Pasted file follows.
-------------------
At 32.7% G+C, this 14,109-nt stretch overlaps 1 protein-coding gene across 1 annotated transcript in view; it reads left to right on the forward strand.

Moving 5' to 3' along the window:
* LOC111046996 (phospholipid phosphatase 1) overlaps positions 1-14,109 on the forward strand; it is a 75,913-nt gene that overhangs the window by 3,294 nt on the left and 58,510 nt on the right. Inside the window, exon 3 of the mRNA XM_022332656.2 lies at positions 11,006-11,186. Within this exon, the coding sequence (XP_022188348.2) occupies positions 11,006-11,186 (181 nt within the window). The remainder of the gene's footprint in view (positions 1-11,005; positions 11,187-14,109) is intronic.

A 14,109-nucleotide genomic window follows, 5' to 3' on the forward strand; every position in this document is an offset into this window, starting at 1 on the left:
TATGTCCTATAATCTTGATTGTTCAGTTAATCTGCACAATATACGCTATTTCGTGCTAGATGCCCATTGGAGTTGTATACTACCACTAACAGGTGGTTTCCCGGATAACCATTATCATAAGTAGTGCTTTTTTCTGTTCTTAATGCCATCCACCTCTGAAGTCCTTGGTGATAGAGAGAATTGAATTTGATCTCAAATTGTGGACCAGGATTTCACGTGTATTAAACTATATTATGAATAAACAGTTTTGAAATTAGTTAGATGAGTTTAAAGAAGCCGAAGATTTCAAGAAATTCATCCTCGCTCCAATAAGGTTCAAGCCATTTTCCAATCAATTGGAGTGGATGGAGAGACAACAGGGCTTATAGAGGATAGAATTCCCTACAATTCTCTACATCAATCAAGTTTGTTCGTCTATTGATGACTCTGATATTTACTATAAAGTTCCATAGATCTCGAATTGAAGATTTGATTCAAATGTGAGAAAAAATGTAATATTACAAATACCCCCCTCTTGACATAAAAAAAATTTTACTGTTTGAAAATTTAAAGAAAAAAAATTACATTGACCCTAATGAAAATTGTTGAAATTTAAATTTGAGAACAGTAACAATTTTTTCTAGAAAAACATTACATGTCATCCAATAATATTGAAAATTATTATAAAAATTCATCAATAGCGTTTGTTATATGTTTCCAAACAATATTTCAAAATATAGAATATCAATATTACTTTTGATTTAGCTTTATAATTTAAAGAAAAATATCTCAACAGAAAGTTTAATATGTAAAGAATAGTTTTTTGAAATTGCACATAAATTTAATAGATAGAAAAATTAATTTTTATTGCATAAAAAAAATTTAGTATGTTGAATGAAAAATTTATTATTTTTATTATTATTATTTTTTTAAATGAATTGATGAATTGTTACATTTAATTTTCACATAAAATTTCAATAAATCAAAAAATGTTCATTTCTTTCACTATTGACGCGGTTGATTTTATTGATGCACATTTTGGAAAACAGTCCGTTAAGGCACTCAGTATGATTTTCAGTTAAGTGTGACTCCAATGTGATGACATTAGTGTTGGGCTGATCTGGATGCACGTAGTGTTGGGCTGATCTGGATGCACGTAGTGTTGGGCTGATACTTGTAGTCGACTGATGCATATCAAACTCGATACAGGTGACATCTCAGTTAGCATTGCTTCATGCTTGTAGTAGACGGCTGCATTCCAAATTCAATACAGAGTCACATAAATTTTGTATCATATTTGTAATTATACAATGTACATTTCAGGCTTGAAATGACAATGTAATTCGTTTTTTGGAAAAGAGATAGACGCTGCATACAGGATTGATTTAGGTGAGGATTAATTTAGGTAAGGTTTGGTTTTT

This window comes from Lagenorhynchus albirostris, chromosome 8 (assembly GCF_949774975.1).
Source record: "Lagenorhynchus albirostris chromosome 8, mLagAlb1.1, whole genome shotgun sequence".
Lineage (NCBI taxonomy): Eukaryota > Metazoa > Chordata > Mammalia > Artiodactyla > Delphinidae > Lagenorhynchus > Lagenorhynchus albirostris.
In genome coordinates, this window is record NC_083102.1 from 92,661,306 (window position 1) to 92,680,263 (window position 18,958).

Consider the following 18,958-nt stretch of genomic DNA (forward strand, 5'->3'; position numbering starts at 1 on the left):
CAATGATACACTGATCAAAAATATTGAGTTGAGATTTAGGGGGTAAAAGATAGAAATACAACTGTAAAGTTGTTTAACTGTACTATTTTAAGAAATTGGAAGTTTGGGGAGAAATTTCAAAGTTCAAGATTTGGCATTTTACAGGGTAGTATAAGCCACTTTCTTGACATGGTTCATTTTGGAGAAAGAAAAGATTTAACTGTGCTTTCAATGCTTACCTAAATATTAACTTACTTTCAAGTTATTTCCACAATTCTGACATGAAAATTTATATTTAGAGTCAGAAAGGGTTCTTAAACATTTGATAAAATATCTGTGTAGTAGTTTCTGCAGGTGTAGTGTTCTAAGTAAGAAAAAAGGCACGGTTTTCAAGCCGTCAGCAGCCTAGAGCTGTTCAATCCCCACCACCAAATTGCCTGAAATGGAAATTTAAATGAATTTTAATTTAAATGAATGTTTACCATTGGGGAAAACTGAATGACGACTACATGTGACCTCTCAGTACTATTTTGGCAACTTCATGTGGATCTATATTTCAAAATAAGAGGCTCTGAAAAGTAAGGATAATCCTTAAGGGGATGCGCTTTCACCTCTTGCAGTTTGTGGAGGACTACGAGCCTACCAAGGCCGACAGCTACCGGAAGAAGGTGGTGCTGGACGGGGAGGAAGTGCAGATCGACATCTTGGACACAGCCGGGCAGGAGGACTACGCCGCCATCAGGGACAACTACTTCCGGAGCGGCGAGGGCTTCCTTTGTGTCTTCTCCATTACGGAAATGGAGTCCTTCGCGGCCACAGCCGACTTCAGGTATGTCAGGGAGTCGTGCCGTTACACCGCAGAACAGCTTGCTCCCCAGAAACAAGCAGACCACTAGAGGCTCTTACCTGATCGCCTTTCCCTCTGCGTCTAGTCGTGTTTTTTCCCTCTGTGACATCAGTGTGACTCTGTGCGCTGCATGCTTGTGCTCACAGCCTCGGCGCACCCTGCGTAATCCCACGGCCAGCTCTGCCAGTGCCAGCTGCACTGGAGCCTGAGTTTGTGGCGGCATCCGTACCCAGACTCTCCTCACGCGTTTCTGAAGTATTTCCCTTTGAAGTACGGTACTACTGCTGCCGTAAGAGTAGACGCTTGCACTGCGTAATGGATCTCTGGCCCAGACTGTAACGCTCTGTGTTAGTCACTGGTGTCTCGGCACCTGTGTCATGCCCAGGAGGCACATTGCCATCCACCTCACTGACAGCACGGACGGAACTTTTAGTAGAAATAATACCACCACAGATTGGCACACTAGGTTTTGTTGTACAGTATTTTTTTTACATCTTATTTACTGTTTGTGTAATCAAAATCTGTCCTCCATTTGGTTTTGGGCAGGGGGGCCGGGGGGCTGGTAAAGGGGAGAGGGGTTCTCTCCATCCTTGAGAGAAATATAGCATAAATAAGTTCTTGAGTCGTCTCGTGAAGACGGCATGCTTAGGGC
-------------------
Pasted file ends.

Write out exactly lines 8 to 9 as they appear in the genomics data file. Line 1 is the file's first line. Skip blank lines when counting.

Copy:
Lineage (NCBI taxonomy): Eukaryota > Metazoa > Chordata > Mammalia > Artiodactyla > Delphinidae > Lagenorhynchus > Lagenorhynchus albirostris.
In genome coordinates, this window is record NC_083102.1 from 92,661,306 (window position 1) to 92,680,263 (window position 18,958).